Sweet potato is a tropical plant which, despite its name, is not related to potatoes. It is a nutritious food rich in vitamin A and C, antioxidants and phytochemicals. Furthermore, sweet potatoes are also a drought-tolerant vegetable, valued for their resilience in diverse agricultural systems. The adaptability of sweet potatoes to different climates and their ability to thrive in a variety of soil types have contributed to their widespread cultivation.
The adoption of a UNECE recommendation for sweet potatoes this week will ensure product quality and fairness in trade, thus enhancing sustainable development outcomes. The standard was initiated by Germany and South Africa.
Sweet potatoes are becoming an important part of our cuisine: mashed sweet potatoes (American cuisine), sweet potato fries (international fusion), sweet potato gnocchi (Italian cuisine), roasted sweet potato and chickpea salad (Mediterranean cuisine).
According to the Observatory of Economic Oversight, the main exporters in 2022 were the United States, followed by the Netherlands, Egypt, Spain, Viet Nam, Canada, Belgium, Japan, and Portugal.
“Sweet potatoes play a significant role in food security and poverty alleviation. It is a staple food for millions of people around the world, especially in developing countries, providing a source of affordable and accessible nutrition,” explained said Cyril Julius, Chairperson of the UNECE Specialized Section on Standardization of Fresh Fruit and Vegetables, and Chief Operations Officer of the Perishable Produce Exports Certification Agency of South Africa. “That said, it has significant importance in trade as well, creating income opportunities and contributing to economic growth in agricultural sectors. Having a standard for sweet potatoes levels the playing field, allowing growers, exporters and importers to trade with confidence.”
Over the past 5 years the value of trade in sweet potatoes has increased by 33% globally, from USD 564 million in 2018 to USD 753 million in 2022. The value of sweet potato imports to the European Union increased by 40% in the same period from USD 278 million to USD 388 million.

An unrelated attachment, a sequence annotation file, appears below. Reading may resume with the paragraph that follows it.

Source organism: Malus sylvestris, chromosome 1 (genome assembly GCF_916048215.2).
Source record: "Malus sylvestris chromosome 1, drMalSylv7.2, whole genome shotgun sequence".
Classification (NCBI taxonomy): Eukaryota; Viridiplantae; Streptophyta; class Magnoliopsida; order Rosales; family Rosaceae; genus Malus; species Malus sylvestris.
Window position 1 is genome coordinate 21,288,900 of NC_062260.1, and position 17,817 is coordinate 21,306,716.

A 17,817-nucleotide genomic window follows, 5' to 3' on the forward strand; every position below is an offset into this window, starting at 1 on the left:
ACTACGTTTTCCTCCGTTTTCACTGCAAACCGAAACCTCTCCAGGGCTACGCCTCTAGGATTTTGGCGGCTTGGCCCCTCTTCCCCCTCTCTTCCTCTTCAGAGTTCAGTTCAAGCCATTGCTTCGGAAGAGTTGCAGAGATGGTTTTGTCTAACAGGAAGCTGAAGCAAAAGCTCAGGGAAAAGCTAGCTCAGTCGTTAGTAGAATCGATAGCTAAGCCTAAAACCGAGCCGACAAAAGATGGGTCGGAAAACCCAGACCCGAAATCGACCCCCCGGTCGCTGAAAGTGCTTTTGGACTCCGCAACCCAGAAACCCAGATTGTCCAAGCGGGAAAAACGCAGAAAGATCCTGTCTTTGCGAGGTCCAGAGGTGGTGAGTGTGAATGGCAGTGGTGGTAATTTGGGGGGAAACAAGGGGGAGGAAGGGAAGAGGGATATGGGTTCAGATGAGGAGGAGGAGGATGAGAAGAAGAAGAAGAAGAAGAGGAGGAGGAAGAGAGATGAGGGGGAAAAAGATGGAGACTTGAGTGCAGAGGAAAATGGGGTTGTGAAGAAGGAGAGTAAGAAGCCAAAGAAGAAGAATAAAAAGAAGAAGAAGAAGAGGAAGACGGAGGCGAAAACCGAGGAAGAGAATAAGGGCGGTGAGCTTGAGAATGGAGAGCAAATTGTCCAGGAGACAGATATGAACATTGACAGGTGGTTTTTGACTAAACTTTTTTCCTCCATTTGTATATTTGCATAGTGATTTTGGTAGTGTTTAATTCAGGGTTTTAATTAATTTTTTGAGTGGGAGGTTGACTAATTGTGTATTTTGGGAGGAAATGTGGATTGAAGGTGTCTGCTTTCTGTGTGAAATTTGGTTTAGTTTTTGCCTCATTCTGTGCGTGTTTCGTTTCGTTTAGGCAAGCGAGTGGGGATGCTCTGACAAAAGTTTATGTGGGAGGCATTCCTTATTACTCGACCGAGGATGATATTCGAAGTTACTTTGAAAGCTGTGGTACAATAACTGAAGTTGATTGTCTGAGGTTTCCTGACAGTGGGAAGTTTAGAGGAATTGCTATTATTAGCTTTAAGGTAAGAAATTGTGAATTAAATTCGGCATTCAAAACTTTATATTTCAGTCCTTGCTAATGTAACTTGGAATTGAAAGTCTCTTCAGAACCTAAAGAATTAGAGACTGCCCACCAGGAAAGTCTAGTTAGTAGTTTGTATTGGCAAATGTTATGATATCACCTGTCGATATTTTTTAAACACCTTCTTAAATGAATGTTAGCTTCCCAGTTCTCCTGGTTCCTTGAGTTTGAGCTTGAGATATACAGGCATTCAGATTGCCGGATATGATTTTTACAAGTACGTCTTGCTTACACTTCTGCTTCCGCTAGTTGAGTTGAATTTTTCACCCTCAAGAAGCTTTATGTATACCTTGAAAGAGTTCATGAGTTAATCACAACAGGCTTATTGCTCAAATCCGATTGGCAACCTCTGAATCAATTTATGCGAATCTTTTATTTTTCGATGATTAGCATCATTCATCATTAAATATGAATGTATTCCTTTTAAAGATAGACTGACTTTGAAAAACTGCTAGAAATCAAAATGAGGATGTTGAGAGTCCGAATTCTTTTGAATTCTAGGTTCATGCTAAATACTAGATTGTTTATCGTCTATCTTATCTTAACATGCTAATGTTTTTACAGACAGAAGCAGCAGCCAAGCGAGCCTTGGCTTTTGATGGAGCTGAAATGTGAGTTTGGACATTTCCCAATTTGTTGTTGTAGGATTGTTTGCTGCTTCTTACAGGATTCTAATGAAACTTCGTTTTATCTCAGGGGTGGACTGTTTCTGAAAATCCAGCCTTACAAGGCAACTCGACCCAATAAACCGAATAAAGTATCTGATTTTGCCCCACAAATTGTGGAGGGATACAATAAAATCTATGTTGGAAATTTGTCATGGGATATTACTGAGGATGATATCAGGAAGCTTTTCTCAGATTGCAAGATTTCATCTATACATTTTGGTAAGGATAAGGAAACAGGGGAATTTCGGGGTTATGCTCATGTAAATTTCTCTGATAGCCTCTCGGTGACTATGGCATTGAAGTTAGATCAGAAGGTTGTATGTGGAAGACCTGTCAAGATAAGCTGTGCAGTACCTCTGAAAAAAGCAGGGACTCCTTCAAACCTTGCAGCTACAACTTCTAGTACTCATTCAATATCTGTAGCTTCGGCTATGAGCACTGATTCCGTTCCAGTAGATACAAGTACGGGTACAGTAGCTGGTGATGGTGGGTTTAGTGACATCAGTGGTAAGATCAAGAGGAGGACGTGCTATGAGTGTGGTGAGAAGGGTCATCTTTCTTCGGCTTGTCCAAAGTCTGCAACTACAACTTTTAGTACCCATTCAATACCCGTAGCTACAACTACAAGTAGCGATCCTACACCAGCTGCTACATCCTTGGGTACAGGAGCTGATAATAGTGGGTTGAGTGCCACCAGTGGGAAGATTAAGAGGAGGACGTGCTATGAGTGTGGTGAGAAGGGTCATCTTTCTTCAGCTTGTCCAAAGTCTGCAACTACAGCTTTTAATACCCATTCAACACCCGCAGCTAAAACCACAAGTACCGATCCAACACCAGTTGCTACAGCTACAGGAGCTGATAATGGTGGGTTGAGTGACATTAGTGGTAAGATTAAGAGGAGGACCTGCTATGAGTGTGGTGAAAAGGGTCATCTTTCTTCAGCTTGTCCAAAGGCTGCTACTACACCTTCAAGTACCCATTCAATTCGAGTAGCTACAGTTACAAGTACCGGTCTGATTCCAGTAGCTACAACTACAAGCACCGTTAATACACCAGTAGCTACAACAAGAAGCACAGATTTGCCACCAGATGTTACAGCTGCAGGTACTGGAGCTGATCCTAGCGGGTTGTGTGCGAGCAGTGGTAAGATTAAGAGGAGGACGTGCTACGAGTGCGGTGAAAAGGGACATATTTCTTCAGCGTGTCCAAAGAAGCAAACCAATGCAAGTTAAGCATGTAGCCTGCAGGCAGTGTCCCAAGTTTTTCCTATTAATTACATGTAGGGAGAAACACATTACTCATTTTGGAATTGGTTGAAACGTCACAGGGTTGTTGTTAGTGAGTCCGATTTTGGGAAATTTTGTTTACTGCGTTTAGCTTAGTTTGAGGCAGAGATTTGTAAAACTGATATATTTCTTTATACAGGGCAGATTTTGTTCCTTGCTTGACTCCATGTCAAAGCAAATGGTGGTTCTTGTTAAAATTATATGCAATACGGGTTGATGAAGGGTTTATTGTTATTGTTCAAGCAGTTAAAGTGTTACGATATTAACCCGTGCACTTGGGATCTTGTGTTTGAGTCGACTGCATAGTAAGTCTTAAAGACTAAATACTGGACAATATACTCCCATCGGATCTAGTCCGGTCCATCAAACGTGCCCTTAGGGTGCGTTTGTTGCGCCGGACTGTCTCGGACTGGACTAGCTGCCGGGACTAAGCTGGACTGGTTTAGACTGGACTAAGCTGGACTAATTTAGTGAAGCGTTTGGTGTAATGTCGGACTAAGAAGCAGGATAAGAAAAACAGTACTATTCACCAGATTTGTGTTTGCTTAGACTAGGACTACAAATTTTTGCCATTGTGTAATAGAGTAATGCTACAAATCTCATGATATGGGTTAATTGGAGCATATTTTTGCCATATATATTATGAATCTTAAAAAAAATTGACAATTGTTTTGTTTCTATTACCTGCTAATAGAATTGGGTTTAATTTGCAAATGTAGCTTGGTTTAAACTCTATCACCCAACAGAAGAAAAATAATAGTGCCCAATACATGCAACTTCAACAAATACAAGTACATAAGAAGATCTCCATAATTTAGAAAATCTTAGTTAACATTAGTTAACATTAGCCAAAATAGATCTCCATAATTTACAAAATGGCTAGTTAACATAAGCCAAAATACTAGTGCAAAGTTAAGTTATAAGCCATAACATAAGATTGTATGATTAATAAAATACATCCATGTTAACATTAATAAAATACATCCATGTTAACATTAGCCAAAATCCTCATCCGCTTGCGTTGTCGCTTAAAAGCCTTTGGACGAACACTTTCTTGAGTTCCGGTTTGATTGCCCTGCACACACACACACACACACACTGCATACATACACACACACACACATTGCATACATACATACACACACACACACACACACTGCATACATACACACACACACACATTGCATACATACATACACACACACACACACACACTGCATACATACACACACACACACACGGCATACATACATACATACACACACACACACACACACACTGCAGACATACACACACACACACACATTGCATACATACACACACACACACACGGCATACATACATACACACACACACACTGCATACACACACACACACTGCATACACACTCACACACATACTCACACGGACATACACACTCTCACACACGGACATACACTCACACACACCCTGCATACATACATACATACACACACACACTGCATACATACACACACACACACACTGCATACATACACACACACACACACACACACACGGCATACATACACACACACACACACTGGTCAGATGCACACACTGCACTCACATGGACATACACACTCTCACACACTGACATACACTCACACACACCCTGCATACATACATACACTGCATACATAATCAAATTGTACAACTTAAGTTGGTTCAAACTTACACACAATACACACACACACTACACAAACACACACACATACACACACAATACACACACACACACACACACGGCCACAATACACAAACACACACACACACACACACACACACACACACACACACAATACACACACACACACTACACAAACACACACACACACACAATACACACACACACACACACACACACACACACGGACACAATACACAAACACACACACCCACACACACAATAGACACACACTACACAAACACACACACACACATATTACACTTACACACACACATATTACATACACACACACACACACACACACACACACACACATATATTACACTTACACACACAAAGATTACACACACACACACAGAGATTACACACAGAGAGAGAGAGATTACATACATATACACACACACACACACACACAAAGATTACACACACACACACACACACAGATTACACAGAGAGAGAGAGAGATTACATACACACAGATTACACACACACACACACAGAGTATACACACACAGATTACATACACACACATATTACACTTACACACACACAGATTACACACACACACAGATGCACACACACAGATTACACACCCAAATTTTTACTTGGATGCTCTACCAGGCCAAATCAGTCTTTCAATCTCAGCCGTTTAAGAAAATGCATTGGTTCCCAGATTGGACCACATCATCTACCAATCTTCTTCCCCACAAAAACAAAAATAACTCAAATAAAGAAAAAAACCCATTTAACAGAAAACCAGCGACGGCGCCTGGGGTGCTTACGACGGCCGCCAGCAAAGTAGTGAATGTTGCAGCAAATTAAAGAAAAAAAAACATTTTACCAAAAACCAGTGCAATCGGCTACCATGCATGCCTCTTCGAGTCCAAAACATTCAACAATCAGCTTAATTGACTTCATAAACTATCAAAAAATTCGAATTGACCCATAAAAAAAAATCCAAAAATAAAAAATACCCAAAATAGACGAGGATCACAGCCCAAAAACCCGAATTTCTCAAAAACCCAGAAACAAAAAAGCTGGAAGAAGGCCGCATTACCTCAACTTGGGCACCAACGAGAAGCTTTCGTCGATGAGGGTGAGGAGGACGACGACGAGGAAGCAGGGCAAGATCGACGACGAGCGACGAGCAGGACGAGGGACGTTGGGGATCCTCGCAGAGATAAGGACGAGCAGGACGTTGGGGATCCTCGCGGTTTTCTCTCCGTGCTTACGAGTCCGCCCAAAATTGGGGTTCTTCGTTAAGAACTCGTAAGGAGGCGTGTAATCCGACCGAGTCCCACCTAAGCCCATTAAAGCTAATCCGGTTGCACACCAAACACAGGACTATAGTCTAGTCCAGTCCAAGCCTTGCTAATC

New standards for pecan kernels and in-shell pecans
The UNECE Working Party on Agricultural Quality Standards (WP.7) also adopted two new standards for pecan kernels and in-shell pecans. Pecans rank as one of the top 15 foods with the highest levels of antioxidants. They are loaded with vitamins and minerals like manganese, potassium, calcium, iron, magnesium, zinc, and selenium.
The pecan tree can live up to 300 years, during which it can produce fruit every year once it reaches maturity. Pecans play a key role in many cuisines, for example maple pecan salmon (Canadian cuisine), pecan and cranberry couscous salad (Mediterranean cuisine) and pecan pie (American cuisine).
“These new standards reflect the growing importance of pecans in the international trade and consumer diet. They seek to deliver quality pecans to consumers,” said Dorian LaFond, Chair of the Specialized Section on Standardization of Dry and Dried Produce.
After record production in 2020/21 and a slight dip in 2021/22, the global pecan crop rebounded in 2022/23 to an estimated 154,266 metric tons (kernel basis), a 9% increase over the previous year. Mexico and the United States led the world production in 2022/23, accounting for 44% and 40% of total production, respectively. South Africa came in third place with 10%. The adoption of quality standards for pecan kernels and in-shell pecans is important for facilitating global trade of pecans.
Note to editors
UNECE has developed over 100 agricultural quality standards for fresh fruit and vegetables, dry and dried produce, meat, seed potatoes, cut flowers, eggs and egg products. The standards are used internationally by governments, producers, traders, importers and exporters. The use of their common terminology and harmonized requirements helps buyers and sellers understand the quality of the products being marketed, thus reducing transaction cost and risk, while also enabling price differentiation for higher quality produce. The standards are thus an important component of a broader system of quality assurance and control supporting international trade.
UNECE standards also form the basis for agricultural quality legislation in a number of countries. For example, in the EU, trade in the 10 most traded types of fresh fruit and vegetables (apples, citrus fruit, kiwi, lettuce, peaches and nectarines, pears, strawberries, sweet peppers, table grapes and tomatoes) have to comply with specific marketing standards of the EU, which are harmonized with UNECE standards.
Recommendations imply that the standard is on trial for a period of up to two years. To help ensure that the standards are applied consistently, UNECE collaborates with the Organisation for Economic Co-operation and Development (OECD), which publishes explanatory colour brochures for producers, traders, and inspectors. UNECE also collaborates with the Secretariat of the Codex Alimentarius Commission in its standard-setting work.